Hudson Conservation Commission frustrated with developments near Hog Brook


By Justin Roshak, Contributing Writer

Work to remove lead paint in Hudson’s town hall was set to begin on Aug. 16. (Photo/Dakota Antelman)
Difficulties enforcing an order to cease development on most of a local parcel prompted frustration at last week’s Sept. 23 Conservation Commission meeting (Photo/Dakota Antelman)

HUDSON – Difficulties enforcing an order to cease development on most of a local parcel prompted frustration at last week’s Sept. 23 Conservation Commission meeting.

The Coolidge Street parcel is owned by Edge Landscaping, which purchased it about three years ago, according to the town. However, it soon emerged that much of the property is protected under the provisions of the Wetlands Protection Act. 

Hog Brook runs through the property, with one-hundred-foot buffers on all sides, town officials say. Review by a wetland scientist found that almost the entire property is protected, with only a small corner available for development and use.

The result was an enforcement order by the Conservation Commission to cease cutting and construction. But enforcement has been a challenge according to town officials. 

The Massachusetts Department of Environmental Protection recently contacted the Town of Hudson as a result of a complaint they received about continued activity on the parcel, according to Conservation Agent Pam Helinek.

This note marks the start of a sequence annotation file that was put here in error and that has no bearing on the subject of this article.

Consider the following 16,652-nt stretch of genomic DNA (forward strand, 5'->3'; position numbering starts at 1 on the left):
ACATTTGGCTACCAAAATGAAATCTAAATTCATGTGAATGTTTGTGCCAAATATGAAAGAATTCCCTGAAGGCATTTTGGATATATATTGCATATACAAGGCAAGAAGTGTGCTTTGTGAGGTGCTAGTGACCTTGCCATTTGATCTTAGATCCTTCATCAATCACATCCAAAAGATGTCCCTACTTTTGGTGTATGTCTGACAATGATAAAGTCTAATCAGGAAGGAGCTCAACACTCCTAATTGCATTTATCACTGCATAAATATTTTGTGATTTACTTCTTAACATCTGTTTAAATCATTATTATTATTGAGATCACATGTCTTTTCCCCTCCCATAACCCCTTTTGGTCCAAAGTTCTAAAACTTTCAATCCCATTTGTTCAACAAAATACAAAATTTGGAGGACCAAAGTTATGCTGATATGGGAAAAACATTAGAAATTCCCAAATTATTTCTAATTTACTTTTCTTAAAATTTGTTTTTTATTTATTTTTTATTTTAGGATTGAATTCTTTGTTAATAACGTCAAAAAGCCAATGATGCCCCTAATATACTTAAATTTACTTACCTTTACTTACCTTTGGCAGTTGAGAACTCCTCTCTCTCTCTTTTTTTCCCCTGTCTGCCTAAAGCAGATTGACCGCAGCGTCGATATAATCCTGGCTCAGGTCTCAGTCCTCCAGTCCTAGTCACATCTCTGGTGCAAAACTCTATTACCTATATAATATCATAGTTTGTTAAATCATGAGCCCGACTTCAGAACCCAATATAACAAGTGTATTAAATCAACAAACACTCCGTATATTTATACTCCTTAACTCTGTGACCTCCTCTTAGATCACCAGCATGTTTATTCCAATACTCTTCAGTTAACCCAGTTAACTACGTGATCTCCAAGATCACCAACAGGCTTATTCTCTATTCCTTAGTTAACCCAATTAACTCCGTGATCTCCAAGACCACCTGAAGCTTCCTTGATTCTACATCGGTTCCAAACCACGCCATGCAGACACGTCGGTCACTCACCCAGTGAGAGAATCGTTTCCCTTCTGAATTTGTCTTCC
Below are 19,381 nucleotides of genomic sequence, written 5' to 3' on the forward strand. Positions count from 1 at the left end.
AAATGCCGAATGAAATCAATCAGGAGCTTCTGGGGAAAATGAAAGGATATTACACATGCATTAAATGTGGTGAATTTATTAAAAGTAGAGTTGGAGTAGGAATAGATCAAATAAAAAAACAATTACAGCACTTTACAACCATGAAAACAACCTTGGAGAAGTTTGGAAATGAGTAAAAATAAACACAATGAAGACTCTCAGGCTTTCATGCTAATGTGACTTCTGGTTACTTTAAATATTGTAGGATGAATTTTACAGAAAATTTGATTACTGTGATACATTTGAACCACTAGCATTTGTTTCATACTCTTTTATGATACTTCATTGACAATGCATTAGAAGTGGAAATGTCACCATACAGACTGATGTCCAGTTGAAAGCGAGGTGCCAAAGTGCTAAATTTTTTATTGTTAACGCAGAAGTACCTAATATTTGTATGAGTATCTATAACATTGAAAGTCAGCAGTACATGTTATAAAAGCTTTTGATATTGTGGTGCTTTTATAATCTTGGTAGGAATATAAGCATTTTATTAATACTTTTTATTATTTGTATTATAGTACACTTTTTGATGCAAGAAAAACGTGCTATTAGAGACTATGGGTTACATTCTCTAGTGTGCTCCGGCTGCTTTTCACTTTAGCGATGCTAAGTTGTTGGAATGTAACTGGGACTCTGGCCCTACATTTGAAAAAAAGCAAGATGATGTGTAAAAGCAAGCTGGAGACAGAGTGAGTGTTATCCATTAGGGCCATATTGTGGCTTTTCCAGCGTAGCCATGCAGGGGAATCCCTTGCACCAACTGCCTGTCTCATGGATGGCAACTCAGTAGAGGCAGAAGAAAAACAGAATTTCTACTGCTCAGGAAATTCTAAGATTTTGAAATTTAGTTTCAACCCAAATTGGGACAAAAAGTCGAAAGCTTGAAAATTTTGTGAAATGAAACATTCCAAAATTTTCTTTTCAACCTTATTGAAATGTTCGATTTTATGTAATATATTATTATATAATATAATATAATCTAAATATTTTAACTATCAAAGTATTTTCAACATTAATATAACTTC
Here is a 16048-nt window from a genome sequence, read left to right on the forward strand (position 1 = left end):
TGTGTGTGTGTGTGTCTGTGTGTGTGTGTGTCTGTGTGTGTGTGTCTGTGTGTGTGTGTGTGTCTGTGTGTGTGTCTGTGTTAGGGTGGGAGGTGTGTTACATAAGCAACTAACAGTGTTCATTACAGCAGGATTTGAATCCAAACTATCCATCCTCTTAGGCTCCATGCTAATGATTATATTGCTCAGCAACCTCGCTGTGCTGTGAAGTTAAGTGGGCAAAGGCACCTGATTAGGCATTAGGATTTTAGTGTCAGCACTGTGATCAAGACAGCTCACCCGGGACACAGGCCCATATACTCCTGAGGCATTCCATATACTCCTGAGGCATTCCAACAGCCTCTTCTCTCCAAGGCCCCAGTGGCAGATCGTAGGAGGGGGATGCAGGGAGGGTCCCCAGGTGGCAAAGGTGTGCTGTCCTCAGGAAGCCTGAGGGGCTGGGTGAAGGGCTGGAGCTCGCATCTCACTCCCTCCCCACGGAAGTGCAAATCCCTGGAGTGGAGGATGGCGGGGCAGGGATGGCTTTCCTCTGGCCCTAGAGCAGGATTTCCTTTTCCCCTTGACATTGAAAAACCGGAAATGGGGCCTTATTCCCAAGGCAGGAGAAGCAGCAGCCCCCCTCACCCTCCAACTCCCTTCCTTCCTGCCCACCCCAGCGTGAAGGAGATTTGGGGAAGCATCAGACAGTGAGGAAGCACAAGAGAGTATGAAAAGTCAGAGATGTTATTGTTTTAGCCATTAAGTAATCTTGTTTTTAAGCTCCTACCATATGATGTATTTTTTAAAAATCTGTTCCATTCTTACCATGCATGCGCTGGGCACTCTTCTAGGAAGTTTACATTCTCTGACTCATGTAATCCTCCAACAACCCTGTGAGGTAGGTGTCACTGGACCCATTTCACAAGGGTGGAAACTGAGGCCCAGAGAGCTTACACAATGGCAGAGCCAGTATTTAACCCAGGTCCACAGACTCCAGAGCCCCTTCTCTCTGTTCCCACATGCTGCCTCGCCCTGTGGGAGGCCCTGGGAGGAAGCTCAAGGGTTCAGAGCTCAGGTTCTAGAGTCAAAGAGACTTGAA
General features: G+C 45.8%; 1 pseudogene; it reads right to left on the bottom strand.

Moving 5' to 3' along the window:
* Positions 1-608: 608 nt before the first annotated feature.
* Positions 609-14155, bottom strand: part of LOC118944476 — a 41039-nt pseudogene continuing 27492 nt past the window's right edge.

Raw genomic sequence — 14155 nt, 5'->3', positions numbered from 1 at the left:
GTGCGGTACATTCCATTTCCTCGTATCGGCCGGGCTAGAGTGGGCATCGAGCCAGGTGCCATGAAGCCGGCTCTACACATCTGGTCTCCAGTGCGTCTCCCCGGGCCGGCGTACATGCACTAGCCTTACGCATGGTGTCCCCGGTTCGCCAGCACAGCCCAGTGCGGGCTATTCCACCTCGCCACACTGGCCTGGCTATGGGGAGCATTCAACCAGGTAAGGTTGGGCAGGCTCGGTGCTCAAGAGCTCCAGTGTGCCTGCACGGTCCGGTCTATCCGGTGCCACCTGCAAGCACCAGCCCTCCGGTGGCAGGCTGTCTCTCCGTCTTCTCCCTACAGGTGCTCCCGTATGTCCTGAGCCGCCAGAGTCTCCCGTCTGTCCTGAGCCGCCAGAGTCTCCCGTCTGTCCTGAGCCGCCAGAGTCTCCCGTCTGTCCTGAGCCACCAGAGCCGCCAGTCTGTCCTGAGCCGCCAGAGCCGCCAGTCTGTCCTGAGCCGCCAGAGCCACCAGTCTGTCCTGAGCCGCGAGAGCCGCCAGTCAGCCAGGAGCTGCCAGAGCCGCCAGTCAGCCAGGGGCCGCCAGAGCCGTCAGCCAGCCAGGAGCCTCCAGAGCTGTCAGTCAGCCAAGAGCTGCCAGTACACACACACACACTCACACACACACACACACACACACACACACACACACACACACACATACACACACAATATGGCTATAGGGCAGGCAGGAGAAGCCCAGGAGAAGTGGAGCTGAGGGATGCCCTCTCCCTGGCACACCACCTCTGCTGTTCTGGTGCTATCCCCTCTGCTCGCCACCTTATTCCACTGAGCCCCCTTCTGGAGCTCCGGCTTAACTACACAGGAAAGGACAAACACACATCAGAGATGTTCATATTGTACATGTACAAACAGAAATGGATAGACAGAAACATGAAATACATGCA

When Helinek visited the parcel in August, she said she saw clear evidence of activity, such as a new dirt road, she told the commission Sept. 23. 

“It’s been frustrating,” Helinek said. 

She later added, “I can’t fine, we don’t have a bylaw. I have nothing I can do except keep calling them and issuing enforcement orders. I don’t know what else to do.”

“We have no teeth, but there is continuance of encroachment,” observed Commission Member James Martin, who added, “It looks like they’re preparing to build a wall already.”

A wetlands scientist meant to be hired by Edge Landscaping was scheduled to appear at the Sept. 23 meeting, but no representative of the firm made an appearance. This was one reason several members of the Commission expressed the belief that Edge Landscaping is in violation of the standing enforcement order. 

Indeed, Helinek said that, after follow-up conversations, she believes no contract for a new wetlands scientist had yet been signed. 

Members of the commission also expressed frustration with the slow pace and the nature of communications with the Edge Landscaping team. 

“It sounds a lot like deliberate evasion to me,” said Board Member Debra Edelstein. 

“They keep insisting that they haven’t altered the property, but they have very clearly, clearly altered the property,” Helinek told the commission. 

She added, “Do I trust anything anybody says? No.”

Helinek told the Community Advocate in communication following the meeting, on Sept. 24, that she believed some effort had been made to come into compliance. For example, at her most recent visit, a gate to the parcel was locked, and no additional new activity was visible to her.

Helinek said she has granted Edge Landscaping an extension on this matter to Nov. 4, at which point the Conservation Commission will take up the issue again.

Complicating the issue is the fact that Edge Landscaping’s owners are expected to be overseas for the next month, Helinek said. 

But that didn’t hold water with some on the commission. 

“It’s been ongoing long enough,” said Member Brandon Parker, who said it wasn’t the board’s responsibility to accommodate international travel. 

“There’s a lot of filling in this soup sandwich,” Commission Vice Chair James Martin said.

No posts to display